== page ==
SAINT ANDREWS (GNB) – Advancing environmental stewardship and economic prosperity was front and centre as discussions focused on clean growth at the Energy and Mines Ministers’ Conference in Saint Andrews, Aug. 13-15.

"Our discussions in Saint Andrews are laying the foundation so we can benefit from the opportunities that lie ahead,” said Energy and Resource Development Minister Rick Doucet. “It is clear that Canada’s leadership in the energy and mining sectors depends on collaborative action by government, industry, indigenous communities and stakeholders at large. New Brunswick is embracing responsible development of our resources and the adoption of cleaner energy options to help create jobs and grow our economy.”

A low-carbon economy is meant to help advance Canada’s efforts to create the best path to well-paying, long-term jobs, healthy communities and sustainable economic growth. Ensuring Canadian businesses remain competitive in the global market, particularly in extractive industries, was a focus of the discussion. The ministers said, by working together, Canadians can leverage technology and innovation to seize new export and trade opportunities, creating new opportunities for Canadian businesses not only to maintain, but to enhance competitiveness in the energy and mining sectors. The ministers also discussed the importance of market access and the oil sector in supporting the transition to a cleaner economy.

“Canada has made significant strides in creating good, middle-class jobs in the clean-growth economy,” said federal Natural Resources Minister Jim Carr. “We are committed to our nation-to-nation relationship with indigenous peoples and to working with provinces and territories to ensure a smooth transition to a low-carbon future. Canada is a leader in responsible resource development and is demonstrating a sustainable, competitive, clean-growth economy, making future generations proud.”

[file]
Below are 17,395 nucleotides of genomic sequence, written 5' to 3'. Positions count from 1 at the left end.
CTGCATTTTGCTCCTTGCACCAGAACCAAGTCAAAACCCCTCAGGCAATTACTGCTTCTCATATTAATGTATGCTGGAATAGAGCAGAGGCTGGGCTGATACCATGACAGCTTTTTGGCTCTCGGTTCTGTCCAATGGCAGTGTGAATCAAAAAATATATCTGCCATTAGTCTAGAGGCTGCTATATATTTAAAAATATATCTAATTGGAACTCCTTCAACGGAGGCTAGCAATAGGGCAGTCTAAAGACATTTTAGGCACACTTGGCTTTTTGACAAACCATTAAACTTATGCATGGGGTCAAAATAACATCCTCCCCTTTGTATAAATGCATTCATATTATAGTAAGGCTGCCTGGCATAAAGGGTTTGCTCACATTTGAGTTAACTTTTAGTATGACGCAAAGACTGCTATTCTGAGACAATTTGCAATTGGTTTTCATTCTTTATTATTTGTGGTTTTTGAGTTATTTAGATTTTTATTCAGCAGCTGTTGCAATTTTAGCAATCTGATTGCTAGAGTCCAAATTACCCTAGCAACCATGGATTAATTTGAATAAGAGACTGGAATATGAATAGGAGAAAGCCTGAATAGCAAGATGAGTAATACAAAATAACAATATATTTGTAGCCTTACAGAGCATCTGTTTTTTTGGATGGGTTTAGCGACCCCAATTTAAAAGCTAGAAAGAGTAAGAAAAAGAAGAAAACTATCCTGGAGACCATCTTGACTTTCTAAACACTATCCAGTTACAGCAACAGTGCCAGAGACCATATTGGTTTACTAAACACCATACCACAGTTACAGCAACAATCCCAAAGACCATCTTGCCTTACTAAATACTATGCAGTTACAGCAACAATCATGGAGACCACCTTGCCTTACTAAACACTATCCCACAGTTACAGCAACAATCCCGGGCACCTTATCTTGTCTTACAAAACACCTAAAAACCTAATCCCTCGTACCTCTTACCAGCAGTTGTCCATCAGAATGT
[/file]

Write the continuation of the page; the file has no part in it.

The ministers said that Canada’s future will rely heavily on the way governments assess and guide the development of major resource projects; respect the rights of indigenous peoples; engage with communities; earn the trust of Canadians; and ensure that Canada is a global leader in clean energy and technology and innovation. To these ends, ministers discussed progress and next steps on the federal review of environmental and regulatory processes. They also said that advancing sectoral adoption of clean technologies will enable energy and mining companies to achieve and sustain world-class environmental performance. 

To further support the common goal of clean growth while respecting the roles and responsibilities of each government, the ministers agreed to:

  • Work collaboratively to maximize Canada’s potential in global export markets.
  • Continue to implement specific initiatives that fall under the provincial- and territorial-led Canadian Energy Strategy and the Pan-Canadian Framework on Clean Growth and Climate Change by collaborating on energy efficiency, clean electricity and clean technology innovation.